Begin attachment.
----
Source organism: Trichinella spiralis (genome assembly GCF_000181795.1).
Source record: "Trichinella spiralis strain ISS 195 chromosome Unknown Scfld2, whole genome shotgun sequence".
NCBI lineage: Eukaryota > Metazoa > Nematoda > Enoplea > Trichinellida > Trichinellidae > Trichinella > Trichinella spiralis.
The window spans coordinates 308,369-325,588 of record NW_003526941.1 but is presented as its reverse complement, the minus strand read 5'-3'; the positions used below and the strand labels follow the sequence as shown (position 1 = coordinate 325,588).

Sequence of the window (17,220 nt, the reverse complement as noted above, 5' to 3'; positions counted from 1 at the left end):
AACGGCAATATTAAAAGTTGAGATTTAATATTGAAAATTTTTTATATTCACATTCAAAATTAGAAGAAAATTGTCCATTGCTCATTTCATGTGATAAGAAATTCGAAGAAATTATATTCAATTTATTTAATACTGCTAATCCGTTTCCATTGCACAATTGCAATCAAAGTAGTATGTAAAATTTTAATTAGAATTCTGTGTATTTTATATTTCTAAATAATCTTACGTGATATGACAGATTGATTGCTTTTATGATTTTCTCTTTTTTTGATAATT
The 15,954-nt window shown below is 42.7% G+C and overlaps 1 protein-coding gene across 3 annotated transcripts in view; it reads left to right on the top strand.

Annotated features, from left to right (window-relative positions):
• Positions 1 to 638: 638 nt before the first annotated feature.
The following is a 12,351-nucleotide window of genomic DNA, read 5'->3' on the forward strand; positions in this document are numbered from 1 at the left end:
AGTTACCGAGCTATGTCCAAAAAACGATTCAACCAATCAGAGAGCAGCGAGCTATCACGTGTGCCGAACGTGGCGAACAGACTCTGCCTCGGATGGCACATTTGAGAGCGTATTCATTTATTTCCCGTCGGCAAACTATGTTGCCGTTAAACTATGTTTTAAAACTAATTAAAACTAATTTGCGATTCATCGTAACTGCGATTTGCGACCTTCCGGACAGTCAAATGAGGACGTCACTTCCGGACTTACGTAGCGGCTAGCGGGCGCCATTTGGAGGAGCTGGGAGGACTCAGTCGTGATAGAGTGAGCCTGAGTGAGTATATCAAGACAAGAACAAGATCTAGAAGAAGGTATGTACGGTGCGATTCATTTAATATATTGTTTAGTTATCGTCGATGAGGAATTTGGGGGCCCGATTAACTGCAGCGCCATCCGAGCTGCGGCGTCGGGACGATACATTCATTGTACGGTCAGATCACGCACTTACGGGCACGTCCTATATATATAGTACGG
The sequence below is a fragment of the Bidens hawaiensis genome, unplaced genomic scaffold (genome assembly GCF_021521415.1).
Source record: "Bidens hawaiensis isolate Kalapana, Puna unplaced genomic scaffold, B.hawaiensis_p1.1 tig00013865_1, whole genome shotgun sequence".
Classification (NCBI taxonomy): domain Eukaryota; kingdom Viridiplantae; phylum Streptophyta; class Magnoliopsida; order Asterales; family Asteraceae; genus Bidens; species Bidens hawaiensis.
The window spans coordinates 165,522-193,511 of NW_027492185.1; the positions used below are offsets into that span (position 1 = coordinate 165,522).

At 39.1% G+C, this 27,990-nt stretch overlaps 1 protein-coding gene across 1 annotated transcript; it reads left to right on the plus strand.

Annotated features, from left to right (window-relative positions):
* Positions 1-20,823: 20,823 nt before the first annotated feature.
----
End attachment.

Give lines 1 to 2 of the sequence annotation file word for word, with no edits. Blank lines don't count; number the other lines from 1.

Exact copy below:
Source organism: Trichinella spiralis (genome assembly GCF_000181795.1).
Source record: "Trichinella spiralis strain ISS 195 chromosome Unknown Scfld2, whole genome shotgun sequence".